Boasting the largest supply chain network in Canada, Canadian Tire is innovating to continue meeting the expectations of its customers in every corner of the country
BY STUART FOXMAN
IT’S another busy day at Canadian Tire’s Bolton Distribution Centre (DC) in Caledon, Ont., and the minions are rushing. That’s the nickname DC staff gave to the (relatively) smaller, yellow version of the Automated Guided Vehicles (AGVs) that scurry about the floor. “They’re little bees,” says Steven van Roestel, VP, Toronto Operations. Which makes the 1.4 million square foot DC a massive hive, and as well-engineered as one, too.
Travel time kills productivity, says van Roestel. The AGVs are always on the move around the complex. Once shipments come to receiving, the AGVs pick up and deposit pallets in locations that support outbound order picking activities. There are 39 AGVs in all, including large ones that can go 42 feet high. They’re only part of the technology and systems that have made the DC, which opened in 2017, a model of efficiency.
The DC serves all of Canadian Tire’s retail locations of approximately 500 stores, and operates 20 hours a day, seven days a week. It handles over 10,000 SKUs, and specializes in bulk production, best characterized as the HALL products – heavy, awkward, large and long, including everything from lawnmowers to canoes, as well as non-conveyables like tires, lots and lots of tires – a rubber river of them, flowing in and out of the building every day. In addition, the DC features:
• An automated tire gantry receiving/picking/shipping system capable of processing up to 42,000 tires weekly.
• 5 kms of hanging platform conveyors.
• A 40-inch wide conveyor to move products that, because of their size, typically wouldn’t be conveyable.
• Five four-level pick modules, with spiral conveyors that can store approximately 5,000 unique products for order picking.
• The capacity to process 65 million outbound cubic volumes of shipments a year.
In every step of the supply chain, the emphasis is on faster turnarounds and greater accuracy. That’s important. But it’s only one of the objectives at the Bolton DC, says van Roestel. He focuses on three broad measurables: health and safety of the team; quality of customer orders; and shareholder value, which in this case translates into productivity. By every metric, “We’re seeing fantastic improvement,” he says.
Room to grow
The Bolton DC is located northwest of Toronto, on a plot of about 180 acres of land. It sits in the midst of major transportation corridors, including the 400-series highways, and is close to CP and CN intermodal terminals. The new DC replaced one in nearby Brampton, Ont., built in 1973. It served Canadian Tire well but was outdated. “You couldn’t buy a spare part,” says van Roestel. “To remain current with customer needs, today and tomorrow, we needed to change.”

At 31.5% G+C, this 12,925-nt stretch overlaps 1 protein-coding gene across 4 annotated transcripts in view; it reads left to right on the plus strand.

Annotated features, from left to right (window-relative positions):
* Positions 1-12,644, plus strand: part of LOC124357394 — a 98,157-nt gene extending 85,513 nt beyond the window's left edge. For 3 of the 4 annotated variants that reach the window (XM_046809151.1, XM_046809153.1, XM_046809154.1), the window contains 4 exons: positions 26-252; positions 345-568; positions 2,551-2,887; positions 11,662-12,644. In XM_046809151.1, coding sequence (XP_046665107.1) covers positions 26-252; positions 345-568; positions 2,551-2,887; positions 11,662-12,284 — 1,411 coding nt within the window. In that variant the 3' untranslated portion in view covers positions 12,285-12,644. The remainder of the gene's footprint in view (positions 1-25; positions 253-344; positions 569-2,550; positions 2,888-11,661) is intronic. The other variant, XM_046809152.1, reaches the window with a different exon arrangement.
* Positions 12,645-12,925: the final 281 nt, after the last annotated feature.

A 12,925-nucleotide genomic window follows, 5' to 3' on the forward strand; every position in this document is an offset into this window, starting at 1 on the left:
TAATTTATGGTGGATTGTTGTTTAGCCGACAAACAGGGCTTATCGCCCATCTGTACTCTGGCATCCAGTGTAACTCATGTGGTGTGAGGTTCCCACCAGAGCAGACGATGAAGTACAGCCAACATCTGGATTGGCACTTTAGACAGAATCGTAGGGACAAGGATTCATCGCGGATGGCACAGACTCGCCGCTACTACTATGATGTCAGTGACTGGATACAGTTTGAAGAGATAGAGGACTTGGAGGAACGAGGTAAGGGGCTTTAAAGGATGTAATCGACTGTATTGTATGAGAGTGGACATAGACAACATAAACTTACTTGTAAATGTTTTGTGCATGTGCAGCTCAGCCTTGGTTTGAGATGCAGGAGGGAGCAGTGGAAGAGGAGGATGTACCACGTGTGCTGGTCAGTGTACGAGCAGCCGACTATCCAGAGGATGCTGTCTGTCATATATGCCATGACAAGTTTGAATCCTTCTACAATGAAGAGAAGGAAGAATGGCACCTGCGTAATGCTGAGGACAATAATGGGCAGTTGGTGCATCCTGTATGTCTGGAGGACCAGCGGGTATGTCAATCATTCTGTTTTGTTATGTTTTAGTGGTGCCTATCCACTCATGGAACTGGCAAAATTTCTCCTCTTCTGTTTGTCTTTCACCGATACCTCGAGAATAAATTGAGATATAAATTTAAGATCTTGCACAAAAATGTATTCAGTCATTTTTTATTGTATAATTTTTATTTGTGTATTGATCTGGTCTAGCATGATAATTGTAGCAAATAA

Canadian Tire’s goal is to become the #1 retail brand in Canada by 2022. The Bolton DC is part of supporting this strategy. It’s separated into three warehouses to maximize facility efficiencies. There’s significant flex space, with room to grow and to also enable Canadian Tire to make adjustments as business needs change.
During the planning of the new DC, Canadian Tire consulted with over 70 vendors and partners. That, as much as internal supports and alignments, was critical to the success of the initiative, suggests van Roestel.
Engaging those outside entities allowed for quick problem-solving, new approaches and a DC design that works. For instance, the tire gantry system had been used before, but in a manufacturing setting. Canadian Tire worked closely with Cimcorp on tweaking the software for the system, to ensure it would perform for retail warehouse needs.
The AGVs can move and lift, but the magic there is in the software too. Again, that required advance work on coding and programming, to sync work and allow the machines to “think” through decisions, says van Roestel.
The new DC also required vendors to change the way they shipped products, as the AGVs operate with laser precision. That meant adjusting how tiers are arranged or offset, for example, or how goods are wrapped and tied, “All so everything could float through our system effectively,” says van Roestel. That took a year of vendor education.
About 800-1,000 people work at the Bolton DC, depending on peak seasons. Eight crews rotate through two shifts over the week.
WAREHOUSE OF THE FUTURE?
The square-footage of Canadian Tire’s Bolton DC.
The number of Automated Guided Vehicles (AVGs) operating within the DC, which can reach heights in excess of 40 feet.
The number of docks at the Bolton DC: 122 for shipping product, and 122 for receiving product.
The Bolton DC serves in excess of 500 Canadian Tire locations across the country, handling over 10,000 SKUs at any given time.
The amount of land occupied by the Bolton DC.
The amount of people working at the Bolton DC.
The Bolton DC has the capacity to ship more than 100 million units per year, or 300,000 every day.
Moving a mountain (of products)
Canadian Tire operates the largest supply chain network in Canada, with products sourced from 3,400 suppliers. Overall, the Bolton DC has the capacity to ship 100 million consumer units per year, or roughly 300,000 per day. Everything comes in and out of 244 dock doors: 122 for shipping and 122 for receiving.
Products are unloaded and received via the Warehouse Management System and placed on pallets in the conveyable building for pick up by the AGVs. Most receiving activities involve larger items that go directly to the forward picking location.
AGVs put products into storage racking that feed the pick module. They also perform trash and pallet hauls on voice command by operators in the pick module.